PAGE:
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[answered] MET CS 669 Database Design and Implementation for Business


Please assist with the following , Need this done in oracle.Thank you!


MET CS 669 Database Design and Implementation for Business

 

SQL Lab 5 Instructions: Subqueries, Expressions, and Value Manipulation Objective This lab teaches you the power of subqueries, expressions, and value manipulation, and the mechanics crafting SQL queries that harness the power of these three to handle more complex use cases. Prerequisites Before attempting this lab, it is best to read the textbook and lecture material covering the objectives listed above. While this lab shows you how to create and use these constructs in SQL, the lab does not explain in full the theory behind the constructs, as does the lecture and textbook. Required Software The examples in this lab will execute in modern versions of Oracle and Microsoft SQL Server as is. If you are using a different RDBMS, you may need to modify the SQL for successful execution. Saving Your Data If you choose to perform portions of the assignment in different sittings, it is important to commit your data at the end of each session. This way, you will be sure to make permanent any data changes you have made in your curent session, so that you can resume working without issue in your next session. To do so, simply issue this command: COMMIT; Data changes in one session will only be visible only in that session, unless they are committed, at which time the changes are made permanent in the database. Lab Completion Use the submission template provided in the assignment inbox to complete this lab. Page 1 of 51 Copyright 2016 Boston University. All Rights Reserved. Lab Overview In this lab, we practice value manipulation and subqueries on the schema illustrated below. 1..1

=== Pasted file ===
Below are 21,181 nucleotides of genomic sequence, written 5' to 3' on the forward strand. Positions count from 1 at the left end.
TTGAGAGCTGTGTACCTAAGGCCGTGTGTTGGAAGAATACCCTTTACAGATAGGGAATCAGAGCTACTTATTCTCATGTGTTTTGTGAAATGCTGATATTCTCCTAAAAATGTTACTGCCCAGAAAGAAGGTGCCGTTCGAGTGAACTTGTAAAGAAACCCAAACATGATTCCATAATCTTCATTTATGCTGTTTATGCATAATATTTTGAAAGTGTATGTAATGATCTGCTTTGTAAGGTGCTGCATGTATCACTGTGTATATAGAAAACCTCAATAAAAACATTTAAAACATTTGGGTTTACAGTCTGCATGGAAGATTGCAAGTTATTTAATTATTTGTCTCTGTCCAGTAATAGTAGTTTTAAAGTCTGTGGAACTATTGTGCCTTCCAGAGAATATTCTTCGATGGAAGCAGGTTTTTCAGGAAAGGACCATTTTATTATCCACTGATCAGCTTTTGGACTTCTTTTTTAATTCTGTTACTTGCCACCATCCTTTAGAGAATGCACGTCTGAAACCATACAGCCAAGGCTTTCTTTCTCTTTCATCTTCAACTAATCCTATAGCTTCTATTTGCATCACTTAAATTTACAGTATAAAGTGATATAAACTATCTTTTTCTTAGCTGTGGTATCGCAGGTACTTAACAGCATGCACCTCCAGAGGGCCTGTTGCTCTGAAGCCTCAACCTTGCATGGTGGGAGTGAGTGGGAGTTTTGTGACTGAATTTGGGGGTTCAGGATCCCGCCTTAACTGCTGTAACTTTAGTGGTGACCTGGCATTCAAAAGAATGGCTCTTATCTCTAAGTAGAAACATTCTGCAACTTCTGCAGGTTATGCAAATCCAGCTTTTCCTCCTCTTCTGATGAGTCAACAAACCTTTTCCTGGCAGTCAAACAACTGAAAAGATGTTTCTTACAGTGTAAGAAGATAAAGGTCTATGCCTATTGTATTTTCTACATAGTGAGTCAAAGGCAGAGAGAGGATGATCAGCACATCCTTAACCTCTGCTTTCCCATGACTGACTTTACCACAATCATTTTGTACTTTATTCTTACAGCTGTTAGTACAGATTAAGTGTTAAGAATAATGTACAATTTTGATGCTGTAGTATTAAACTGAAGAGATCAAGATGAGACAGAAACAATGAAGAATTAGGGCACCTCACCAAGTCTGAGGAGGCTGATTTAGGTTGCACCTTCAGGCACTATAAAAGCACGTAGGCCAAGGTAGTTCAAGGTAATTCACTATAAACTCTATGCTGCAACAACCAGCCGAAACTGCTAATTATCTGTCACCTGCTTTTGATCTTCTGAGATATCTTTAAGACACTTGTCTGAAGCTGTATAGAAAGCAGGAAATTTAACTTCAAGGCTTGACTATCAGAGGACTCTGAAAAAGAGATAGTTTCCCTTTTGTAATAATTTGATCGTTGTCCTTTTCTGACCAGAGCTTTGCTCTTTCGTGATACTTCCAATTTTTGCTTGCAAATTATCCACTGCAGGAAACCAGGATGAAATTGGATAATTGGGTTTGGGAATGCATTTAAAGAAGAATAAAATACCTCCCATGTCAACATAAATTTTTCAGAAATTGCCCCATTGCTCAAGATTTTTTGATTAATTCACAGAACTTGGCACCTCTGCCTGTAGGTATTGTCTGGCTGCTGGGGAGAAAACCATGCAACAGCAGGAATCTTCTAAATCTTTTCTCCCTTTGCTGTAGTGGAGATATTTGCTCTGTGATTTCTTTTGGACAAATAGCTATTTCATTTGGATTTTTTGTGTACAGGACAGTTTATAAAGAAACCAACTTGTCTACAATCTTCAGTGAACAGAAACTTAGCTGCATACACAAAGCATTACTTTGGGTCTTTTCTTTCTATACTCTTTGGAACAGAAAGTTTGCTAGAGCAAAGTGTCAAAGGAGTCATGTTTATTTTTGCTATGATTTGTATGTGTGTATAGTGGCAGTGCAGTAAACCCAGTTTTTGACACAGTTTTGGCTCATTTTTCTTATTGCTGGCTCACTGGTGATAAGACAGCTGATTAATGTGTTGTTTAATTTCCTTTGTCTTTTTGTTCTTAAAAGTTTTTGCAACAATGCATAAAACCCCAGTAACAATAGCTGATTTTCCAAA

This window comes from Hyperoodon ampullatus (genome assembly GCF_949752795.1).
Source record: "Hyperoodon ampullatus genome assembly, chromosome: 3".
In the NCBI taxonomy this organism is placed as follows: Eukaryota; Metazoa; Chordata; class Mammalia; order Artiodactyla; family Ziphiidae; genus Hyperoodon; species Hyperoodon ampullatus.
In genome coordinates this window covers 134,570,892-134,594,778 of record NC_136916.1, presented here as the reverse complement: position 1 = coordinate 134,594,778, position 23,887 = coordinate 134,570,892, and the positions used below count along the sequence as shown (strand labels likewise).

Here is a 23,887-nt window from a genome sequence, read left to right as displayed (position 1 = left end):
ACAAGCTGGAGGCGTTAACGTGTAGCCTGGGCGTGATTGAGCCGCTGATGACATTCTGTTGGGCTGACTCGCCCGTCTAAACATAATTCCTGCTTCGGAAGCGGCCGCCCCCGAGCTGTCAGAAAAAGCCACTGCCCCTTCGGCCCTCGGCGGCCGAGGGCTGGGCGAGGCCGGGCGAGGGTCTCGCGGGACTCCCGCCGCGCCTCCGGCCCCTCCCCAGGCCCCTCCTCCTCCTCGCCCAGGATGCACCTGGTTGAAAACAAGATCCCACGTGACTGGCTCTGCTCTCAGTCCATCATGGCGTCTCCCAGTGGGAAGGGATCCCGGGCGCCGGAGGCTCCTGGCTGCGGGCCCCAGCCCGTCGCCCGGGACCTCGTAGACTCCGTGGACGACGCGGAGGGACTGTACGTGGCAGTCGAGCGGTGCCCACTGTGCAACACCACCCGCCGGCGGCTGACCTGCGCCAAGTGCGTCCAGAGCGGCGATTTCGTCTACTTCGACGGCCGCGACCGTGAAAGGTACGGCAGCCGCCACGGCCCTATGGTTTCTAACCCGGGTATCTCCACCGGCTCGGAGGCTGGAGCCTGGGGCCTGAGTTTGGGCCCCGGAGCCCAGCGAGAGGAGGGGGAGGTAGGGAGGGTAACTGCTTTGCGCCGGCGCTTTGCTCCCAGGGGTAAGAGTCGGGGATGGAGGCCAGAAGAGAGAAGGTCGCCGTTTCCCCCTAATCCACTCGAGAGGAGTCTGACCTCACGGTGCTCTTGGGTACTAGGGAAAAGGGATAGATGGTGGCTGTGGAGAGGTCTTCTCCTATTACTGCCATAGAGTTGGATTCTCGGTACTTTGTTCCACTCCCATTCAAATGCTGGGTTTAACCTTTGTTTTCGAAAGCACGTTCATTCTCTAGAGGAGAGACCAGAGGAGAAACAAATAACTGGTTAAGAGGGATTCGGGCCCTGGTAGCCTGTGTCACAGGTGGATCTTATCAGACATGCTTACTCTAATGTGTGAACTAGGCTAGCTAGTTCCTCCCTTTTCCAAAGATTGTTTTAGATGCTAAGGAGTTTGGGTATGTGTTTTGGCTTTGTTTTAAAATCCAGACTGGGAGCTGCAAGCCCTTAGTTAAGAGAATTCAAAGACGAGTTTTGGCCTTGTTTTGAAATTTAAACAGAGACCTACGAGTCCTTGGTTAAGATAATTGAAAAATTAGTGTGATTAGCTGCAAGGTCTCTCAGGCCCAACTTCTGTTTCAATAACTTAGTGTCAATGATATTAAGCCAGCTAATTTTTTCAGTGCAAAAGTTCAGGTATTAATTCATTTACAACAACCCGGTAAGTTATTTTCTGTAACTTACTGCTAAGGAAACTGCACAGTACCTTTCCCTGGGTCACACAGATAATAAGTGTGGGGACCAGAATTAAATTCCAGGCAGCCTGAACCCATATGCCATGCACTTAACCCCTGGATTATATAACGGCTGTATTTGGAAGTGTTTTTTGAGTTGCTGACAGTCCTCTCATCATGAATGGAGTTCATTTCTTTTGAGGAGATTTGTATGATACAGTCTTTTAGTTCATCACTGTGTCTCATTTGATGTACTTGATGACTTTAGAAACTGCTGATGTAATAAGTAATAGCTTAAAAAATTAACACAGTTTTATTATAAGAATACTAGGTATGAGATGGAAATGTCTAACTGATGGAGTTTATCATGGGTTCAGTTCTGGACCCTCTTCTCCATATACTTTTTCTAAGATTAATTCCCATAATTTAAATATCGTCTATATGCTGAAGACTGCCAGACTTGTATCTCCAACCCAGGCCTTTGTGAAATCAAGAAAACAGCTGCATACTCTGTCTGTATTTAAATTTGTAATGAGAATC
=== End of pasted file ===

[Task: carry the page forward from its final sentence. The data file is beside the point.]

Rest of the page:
has Store_location uses 0..* store_location_id {pk}

 

store_name

 

currency_accepted_id {fk1} 1..1

 

has

 

1..* 0..* Offers 1..1

 

Currency Sells offers_id {pk}

 

store_location_id {fk1}

 

purchase_delivery_offering_id {fk2} currency_id {pk}

 

currency_name

 

us_dollars_to_currency_ratio sells_id {pk}

 

product_id {fk1}

 

store_location_id {fk2} 0..* 0..*

 

has has

 

1..1 1..1

 

Purchase_delivery_offering

 

purchase_delivery_offering_id {pk}

 

offering Product Sizes product_id {pk}

 

product_name

 

price_in_us_dollars sizes_id {pk}

 

size_option 1..1 1..1

 

has

 

1..*

 

Available_in 0..* has available_in_id {pk}

 

product_id {fk1}